What are the circumstances under which true collaborative writing either improves or diminishes the quality of the finished product?
The whole series so far:
Part I | Part II | Part III | Part IV
There isn’t a whole lot of data available on how creative writers who write stuff collaboratively actually work together. Most of the time, though, it’s reasonable to assume that story, plot, settings, and characters have been worked on collaboratively while the actual writing takes place in a non-collaborative manner. Chapters, subchapters, or even more finely grained textual units are assigned to individual participants, and the publisher’s editors then go about smoothing things out. True collaborative writing this is not: it’s rather simple, cooperative writing. True collaborative writing would be recursive writing where every participant writes, rewrites, edits, and reedits everything without reservations or limitations, so that the finished product, stylistically, approaches the state of a thoroughly shuffled deck of cards.
Most writers find the idea of true collaborative writing repulsive. But in most cases, I’d suggest, true collaborative writing would actually improve the finished product, or at least it’d be none the worse for it. Let me explain, with this little matrix:
- Let’s say you have two or more writers and they’re all about equally clueless about writing techniques, rhetorics, and style. (As editors are often clueless too, or publishers don’t care, stuff like that gets published all the time.) Nothing is lost for the finished product if these writers truly collaborate.
- Now, if at least one writer among them has learned the tools of the trade, two things can happen. The clueless writers might be too clueless to know a non-clueless writer when they see one, and the latter will go berserk and/or throw in the towel. For the quality of the finished product, nothing is lost. Alternatively, the clueless writers might realize they have someone in their midst who, say, knows the difference between idea and story and plot and story and fun stuff. Then, the product can only improve.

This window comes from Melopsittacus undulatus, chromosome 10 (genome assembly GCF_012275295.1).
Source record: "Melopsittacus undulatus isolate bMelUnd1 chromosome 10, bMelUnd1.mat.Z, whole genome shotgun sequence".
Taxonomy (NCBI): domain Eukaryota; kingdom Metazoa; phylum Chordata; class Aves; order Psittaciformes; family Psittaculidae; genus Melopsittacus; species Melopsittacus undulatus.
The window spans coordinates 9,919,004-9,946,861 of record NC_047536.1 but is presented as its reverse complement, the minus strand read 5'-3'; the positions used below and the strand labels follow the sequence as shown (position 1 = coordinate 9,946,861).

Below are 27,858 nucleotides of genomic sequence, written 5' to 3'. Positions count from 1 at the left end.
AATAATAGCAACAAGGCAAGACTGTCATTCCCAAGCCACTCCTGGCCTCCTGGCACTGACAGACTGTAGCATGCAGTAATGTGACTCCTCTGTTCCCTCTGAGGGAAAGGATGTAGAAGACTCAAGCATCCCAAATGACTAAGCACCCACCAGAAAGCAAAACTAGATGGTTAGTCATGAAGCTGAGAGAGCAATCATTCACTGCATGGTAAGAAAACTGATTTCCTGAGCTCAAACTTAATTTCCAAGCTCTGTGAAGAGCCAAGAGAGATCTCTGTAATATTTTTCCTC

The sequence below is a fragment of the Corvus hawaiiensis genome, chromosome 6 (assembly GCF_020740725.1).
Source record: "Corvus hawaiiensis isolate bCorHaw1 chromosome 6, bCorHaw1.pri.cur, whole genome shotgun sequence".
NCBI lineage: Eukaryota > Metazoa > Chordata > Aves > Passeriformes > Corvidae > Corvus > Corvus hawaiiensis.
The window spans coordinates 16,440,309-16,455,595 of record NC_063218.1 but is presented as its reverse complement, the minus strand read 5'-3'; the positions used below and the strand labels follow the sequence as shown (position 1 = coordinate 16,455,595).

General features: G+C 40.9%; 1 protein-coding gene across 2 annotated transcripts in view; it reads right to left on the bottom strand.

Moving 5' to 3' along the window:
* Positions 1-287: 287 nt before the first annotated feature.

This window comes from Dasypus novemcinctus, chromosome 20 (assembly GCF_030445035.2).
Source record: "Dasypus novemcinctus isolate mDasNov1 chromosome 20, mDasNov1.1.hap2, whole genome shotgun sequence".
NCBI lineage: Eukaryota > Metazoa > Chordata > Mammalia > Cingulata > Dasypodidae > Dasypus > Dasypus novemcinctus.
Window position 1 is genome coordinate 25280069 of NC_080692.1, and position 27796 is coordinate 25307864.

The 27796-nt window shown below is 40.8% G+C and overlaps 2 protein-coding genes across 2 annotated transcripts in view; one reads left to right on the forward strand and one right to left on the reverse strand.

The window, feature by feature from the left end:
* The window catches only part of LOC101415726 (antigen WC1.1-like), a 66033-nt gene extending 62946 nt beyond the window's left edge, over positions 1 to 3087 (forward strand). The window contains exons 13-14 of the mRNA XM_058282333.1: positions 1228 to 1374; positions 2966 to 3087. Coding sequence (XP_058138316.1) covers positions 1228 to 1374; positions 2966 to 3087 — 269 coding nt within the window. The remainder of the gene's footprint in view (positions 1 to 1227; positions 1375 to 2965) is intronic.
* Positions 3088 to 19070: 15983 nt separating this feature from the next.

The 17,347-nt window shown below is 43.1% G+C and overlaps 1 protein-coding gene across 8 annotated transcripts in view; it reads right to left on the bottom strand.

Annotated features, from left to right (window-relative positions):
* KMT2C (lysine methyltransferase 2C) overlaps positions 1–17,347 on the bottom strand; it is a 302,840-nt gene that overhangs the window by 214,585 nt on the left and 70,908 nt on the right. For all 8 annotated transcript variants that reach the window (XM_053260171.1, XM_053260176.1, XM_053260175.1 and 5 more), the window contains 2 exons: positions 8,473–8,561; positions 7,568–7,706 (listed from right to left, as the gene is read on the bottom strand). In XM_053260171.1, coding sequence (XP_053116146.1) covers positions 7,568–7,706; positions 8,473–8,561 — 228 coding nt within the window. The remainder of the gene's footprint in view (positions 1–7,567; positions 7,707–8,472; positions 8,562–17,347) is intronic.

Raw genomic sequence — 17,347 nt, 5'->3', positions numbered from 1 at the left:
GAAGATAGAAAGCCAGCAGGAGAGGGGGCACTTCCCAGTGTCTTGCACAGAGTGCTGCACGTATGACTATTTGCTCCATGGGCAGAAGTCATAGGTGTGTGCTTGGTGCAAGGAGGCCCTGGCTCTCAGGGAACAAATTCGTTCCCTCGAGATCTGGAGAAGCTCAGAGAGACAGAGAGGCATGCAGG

- As a third possibility, you have two or more writers who actually know what they’re doing, but each one isn’t good enough or smart enough to understand what their co-writers are doing. Houston, we have a problem: true collaboration would spell trouble, and the final product will, in all likelihood, turn out worse than it would have with simple, cooperative writing.
- For a final option, all of the participating writers not only know what they’re doing, they’re also good enough to know what their co-writers are doing. Hooray: the finished product might take a while to emerge, but it will be awesome.
So, with one exception, true collaborative writing either improves the product quality or at least won’t make things worse than they already are. There’s only one range of professional knowledge where things become difficult, and the quality of the finished product will drop: if the collaborators know about writing techniques and what they’re doing, but don’t know enough to understand what their co-writers are doing.
But do not expect to see this one potentially disruptive combination in the wild very often. Experience strongly suggests that it is precisely this state of professional knowledge that aligns most neatly with the most strongly developed writer’s ego—and that sure isn’t predisposed to embrace the idea of true collaborative writing in the first place.